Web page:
For a game this late in the season, team stakes Thursday night (5:25 p.m., NBC/NFL/Twitter) against the woebegone Los Angeles Rams are relatively light, given the Seahawks’ large division lead. But for QB Russell Wilson, it’s his biggest game of the season, and one of the most significant of his career. Because in two of the past three games, he has had, as Richard Sherman might say, a poopfest.
Absent any known health issues, doubts have crept into the conversation among the chattering classes about Wilson. Five interceptions in a single game, most for a Seahawks quarterback since 1999, will do that, especially when it leads to a 38-10 blowout by the Packers. Three weeks earlier in Tampa, he commanded the offense to three points against a statistically mediocre Bucs defense.
To deepen the drama beyond the standard peskiness of a short week, Wilson meets the team that so often has clobbered him with every implement found in the kitchen, basement and barn.
Yes, the 4-9 Rams are traumatized by the Monday firing of their head coach. But the emergency replacement, John Fassel, doesn’t need much experience to hold up a Wilson photo in front of his pass rushers and shout, “Fetch!”
As to the biggest question: What in bloody hell happened to cause five picks in a game when Wilson had two in his first 342 pass attempts this season? Here’s how those closest to the situation responded this week.
Wilson: “I don’t need to go all the way through that . . . We’ll leave it with that.”
Offensive coordinator Darrell Bevell: “We could go through each one. I’m not going to get into it, because we really have moved on.”
Head coach Pete Carroll: “I know you want to know reasons. I don’t know. That’s the way it went.”
As you can read, that was a collective nervous cough that could be measured in megatons. For a team as ultra-competitive as the Seahawks (the most competitive in NFL history, according to Steve Rudman’s research) being so non-competitive for an entire game is a soul-burner, but a pain they choose not to share via interview or Hallmark card.
Certainly, having three of the balls bang off normally reliable receivers is partly to blame. But Wilson had heaves that had no chance to go off anyone’s hands, as well as dinks that stunk.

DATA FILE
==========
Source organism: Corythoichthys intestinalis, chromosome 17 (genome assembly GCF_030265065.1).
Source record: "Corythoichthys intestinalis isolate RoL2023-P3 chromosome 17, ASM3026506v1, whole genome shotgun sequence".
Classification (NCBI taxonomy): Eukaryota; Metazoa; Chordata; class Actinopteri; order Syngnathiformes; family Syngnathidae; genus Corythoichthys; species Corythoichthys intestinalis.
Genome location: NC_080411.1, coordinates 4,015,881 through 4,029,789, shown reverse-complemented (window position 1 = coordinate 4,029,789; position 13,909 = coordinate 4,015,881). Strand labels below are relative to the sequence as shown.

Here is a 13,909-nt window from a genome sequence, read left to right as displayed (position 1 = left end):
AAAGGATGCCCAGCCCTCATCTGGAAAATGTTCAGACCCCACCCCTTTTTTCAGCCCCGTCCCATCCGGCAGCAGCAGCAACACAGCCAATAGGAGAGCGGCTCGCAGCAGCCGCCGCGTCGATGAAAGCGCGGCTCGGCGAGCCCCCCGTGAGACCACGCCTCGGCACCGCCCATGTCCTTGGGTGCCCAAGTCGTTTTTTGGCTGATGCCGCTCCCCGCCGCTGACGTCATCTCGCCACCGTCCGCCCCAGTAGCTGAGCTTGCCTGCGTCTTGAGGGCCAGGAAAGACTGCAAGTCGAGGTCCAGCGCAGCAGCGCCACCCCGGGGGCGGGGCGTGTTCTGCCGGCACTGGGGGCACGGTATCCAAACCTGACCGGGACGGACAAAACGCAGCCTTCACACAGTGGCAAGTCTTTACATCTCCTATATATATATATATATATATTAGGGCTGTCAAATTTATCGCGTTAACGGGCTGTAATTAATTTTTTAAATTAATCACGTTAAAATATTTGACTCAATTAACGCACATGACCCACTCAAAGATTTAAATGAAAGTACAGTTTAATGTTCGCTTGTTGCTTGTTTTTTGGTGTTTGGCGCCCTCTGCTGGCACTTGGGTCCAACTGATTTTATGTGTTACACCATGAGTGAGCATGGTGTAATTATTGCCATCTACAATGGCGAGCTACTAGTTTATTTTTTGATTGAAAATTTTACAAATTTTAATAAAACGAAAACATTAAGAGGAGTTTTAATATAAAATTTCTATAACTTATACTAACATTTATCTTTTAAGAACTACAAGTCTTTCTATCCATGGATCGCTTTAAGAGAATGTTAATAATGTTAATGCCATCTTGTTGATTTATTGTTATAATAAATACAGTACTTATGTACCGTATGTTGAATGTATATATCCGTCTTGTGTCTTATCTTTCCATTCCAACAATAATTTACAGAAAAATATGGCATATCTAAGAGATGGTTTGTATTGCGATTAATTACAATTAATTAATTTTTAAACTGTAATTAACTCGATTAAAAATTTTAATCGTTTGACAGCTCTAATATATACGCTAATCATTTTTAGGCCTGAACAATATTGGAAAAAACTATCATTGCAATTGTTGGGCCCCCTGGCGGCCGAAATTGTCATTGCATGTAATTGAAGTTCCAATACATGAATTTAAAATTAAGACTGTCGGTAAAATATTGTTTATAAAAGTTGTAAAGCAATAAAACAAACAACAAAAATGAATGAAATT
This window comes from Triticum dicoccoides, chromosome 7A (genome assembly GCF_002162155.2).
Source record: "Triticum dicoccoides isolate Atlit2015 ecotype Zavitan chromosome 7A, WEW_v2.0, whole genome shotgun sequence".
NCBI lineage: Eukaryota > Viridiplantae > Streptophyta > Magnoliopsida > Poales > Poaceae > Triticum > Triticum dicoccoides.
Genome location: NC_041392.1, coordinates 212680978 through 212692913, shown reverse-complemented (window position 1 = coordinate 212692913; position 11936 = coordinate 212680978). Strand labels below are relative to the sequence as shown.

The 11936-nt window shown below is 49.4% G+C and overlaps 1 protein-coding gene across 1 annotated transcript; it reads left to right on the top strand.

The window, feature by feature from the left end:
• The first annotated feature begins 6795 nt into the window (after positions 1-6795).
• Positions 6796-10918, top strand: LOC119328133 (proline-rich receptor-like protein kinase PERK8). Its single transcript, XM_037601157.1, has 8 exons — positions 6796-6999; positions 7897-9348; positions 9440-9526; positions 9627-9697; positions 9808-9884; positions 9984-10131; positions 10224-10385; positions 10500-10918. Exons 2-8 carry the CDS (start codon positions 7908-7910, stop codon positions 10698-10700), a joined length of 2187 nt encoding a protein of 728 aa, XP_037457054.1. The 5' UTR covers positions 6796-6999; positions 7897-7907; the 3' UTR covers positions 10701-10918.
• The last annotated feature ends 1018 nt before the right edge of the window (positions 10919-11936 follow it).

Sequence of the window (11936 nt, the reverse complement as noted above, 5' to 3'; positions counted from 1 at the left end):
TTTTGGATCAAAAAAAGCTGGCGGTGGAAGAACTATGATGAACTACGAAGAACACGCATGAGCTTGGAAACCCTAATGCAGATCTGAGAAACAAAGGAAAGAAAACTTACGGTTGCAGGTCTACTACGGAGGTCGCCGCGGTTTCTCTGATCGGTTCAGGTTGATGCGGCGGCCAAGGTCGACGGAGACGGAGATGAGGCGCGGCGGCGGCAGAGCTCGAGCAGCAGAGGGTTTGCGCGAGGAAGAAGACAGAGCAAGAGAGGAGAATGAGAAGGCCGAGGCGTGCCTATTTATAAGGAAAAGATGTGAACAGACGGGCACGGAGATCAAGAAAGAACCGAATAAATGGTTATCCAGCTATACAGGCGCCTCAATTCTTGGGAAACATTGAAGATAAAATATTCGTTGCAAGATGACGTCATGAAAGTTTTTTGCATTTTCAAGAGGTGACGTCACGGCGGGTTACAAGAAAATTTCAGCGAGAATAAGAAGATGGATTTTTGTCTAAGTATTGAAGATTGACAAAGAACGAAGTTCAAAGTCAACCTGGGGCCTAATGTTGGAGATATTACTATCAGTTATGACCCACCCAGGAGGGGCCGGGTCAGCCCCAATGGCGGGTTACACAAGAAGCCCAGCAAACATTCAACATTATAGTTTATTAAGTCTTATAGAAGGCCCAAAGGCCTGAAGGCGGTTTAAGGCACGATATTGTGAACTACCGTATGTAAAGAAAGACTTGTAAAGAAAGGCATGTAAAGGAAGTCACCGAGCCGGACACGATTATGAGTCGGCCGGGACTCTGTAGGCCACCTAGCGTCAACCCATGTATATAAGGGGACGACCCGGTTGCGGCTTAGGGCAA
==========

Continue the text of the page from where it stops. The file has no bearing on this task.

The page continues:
One plausible theory is that Wilson over the past two seasons has been belted so often, thanks to the world’s least-invested offensive line, that the toll is adding up, particularly after separate ankle, knee and chest injuries left him semi-incapacitated. But if he isn’t going to explain one game’s worth of interceptions, he’s not going to discuss a case of the chronic yips.
Bevell did allow as to how Wilson, unlike the Terminator he aspires to be, does have a flicker of anger occasionally.
“Sometimes he gets a little frustrated,” he said. “We have great conversations back and forth. In that last game, I was building him up. He’s got such a great outlook on life, outlook on his abilities, outlook on his team’s abilities, so very seldom is he down.
“There’s five interceptions that happened. So I just kept talking to him about coming back. That’s gone. We just have to keep moving on.”
The ability to learn from, and then accept, errors is a fundamental in any highly competitive experience (although in rock climbing, it tends to be more of a one-and-done thing). Wilson through five seasons has shown a remarkable ability to avoid slumps lasting more than a game because of his ability to avoid staring into the rear-view mirror.
“From years ago when we got him here, he has had the demeanor that it’s the next play,” Carroll said Wednesday. “I think he’s mastered that skill. It’s a hugely valuable skill for a guy playing quarterback in this league.
“He just has a great mechanism that he can go to the next, and go to the next. It’s been important for him this week, but it’s been important for him always. Never noticed him to linger in moments in the past, never.”
The virtue is of acute value Thursday. The biggest entertainment the Rams seem to have in their otherwise dismal seasons is putting him in an airplane spin and smashing him to the mat. Piqued by his own misplay, Wilson is perhaps in the mood to believe the Rams are due for a poopfest of their own.